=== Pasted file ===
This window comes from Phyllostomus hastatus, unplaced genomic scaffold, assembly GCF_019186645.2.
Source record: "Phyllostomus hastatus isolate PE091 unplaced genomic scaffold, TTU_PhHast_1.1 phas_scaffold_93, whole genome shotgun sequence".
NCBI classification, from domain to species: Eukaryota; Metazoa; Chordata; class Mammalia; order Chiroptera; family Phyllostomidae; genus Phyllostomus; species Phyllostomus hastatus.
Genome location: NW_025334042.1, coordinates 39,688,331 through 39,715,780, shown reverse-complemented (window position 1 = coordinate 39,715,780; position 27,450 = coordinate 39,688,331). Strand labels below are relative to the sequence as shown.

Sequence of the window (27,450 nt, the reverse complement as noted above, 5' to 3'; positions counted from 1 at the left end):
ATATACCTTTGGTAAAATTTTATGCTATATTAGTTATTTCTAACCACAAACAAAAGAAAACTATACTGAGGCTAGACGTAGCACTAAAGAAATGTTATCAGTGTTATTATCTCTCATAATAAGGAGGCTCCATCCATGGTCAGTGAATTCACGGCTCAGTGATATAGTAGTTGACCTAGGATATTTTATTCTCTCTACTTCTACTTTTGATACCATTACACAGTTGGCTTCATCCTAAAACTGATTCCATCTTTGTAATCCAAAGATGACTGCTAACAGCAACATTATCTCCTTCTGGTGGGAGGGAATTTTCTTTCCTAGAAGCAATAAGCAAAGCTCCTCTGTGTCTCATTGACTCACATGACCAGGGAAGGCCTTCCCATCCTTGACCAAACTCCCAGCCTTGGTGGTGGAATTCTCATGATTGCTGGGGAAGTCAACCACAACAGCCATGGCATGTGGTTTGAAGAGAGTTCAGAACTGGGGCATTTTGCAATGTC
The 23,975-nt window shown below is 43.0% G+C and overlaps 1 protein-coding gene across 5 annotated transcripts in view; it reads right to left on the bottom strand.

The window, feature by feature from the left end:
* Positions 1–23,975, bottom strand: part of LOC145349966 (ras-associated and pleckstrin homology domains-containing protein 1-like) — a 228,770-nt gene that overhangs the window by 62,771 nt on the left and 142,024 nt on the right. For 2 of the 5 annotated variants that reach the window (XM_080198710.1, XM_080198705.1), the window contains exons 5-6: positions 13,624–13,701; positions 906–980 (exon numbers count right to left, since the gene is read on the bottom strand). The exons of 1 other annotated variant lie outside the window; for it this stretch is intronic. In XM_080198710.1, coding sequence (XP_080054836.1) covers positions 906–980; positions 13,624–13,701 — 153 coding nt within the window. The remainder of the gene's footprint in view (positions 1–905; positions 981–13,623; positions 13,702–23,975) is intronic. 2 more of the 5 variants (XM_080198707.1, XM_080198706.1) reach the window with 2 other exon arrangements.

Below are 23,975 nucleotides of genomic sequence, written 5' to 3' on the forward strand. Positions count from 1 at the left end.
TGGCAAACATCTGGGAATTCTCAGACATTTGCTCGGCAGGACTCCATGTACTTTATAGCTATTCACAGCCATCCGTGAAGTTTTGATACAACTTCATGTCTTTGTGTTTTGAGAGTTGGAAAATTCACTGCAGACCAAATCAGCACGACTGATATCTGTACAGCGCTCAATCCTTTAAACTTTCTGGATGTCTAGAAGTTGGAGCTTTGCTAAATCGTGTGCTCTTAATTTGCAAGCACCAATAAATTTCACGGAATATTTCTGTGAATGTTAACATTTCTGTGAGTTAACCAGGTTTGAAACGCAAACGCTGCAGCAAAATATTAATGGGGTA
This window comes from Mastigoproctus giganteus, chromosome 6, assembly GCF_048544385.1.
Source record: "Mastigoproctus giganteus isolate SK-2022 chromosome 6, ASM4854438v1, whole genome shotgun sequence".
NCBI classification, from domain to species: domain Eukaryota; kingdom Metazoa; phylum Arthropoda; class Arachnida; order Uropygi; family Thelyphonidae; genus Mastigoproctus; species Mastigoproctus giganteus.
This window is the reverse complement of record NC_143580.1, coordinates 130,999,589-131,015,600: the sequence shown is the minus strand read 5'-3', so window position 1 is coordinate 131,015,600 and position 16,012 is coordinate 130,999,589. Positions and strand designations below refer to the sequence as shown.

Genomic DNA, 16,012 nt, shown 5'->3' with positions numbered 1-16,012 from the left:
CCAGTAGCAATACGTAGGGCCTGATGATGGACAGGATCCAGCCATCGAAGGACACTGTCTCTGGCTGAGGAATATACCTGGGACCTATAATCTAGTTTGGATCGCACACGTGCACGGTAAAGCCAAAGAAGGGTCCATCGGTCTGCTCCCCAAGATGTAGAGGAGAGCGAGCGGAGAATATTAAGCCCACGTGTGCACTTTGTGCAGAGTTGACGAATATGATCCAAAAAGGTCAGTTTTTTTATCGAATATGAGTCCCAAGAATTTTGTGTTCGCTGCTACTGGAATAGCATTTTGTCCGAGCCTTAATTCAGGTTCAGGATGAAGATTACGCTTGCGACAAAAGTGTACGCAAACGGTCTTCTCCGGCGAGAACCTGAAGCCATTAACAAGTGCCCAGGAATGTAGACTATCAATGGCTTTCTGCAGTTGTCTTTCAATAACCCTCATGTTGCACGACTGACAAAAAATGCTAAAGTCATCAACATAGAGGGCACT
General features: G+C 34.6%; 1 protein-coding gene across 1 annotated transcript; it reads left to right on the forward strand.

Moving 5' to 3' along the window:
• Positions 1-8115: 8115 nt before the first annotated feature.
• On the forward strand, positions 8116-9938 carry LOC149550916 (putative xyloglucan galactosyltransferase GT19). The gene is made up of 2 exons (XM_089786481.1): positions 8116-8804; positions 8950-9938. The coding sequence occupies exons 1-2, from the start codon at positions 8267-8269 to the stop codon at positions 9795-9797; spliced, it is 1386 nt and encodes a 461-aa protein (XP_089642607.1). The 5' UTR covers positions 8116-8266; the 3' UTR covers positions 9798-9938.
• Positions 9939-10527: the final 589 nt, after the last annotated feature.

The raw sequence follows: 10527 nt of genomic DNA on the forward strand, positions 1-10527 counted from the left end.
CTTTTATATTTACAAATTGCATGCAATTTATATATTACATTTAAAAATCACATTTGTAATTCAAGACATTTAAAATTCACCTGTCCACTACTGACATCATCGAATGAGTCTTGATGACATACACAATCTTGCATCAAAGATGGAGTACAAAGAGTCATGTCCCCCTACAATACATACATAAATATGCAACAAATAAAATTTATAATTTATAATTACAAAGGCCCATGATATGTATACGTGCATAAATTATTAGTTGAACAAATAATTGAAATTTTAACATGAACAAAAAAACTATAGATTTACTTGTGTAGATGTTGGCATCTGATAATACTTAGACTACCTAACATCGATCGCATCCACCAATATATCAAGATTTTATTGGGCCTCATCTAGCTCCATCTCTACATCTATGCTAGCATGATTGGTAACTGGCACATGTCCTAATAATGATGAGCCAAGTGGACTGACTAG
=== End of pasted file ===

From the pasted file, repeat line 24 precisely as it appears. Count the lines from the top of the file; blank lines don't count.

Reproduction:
CTTTTATATTTACAAATTGCATGCAATTTATATATTACATTTAAAAATCACATTTGTAATTCAAGACATTTAAAATTCACCTGTCCACTACTGACATCATCGAATGAGTCTTGATGACATACACAATCTTGCATCAAAGATGGAGTACAAAGAGTCATGTCCCCCTACAATACATACATAAATATGCAACAAATAAAATTTATAATTTATAATTACAAAGGCCCATGATATGTATACGTGCATAAATTATTAGTTGAACAAATAATTGAAATTTTAACATGAACAAAAAAACTATAGATTTACTTGTGTAGATGTTGGCATCTGATAATACTTAGACTACCTAACATCGATCGCATCCACCAATATATCAAGATTTTATTGGGCCTCATCTAGCTCCATCTCTACATCTATGCTAGCATGATTGGTAACTGGCACATGTCCTAATAATGATGAGCCAAGTGGACTGACTAG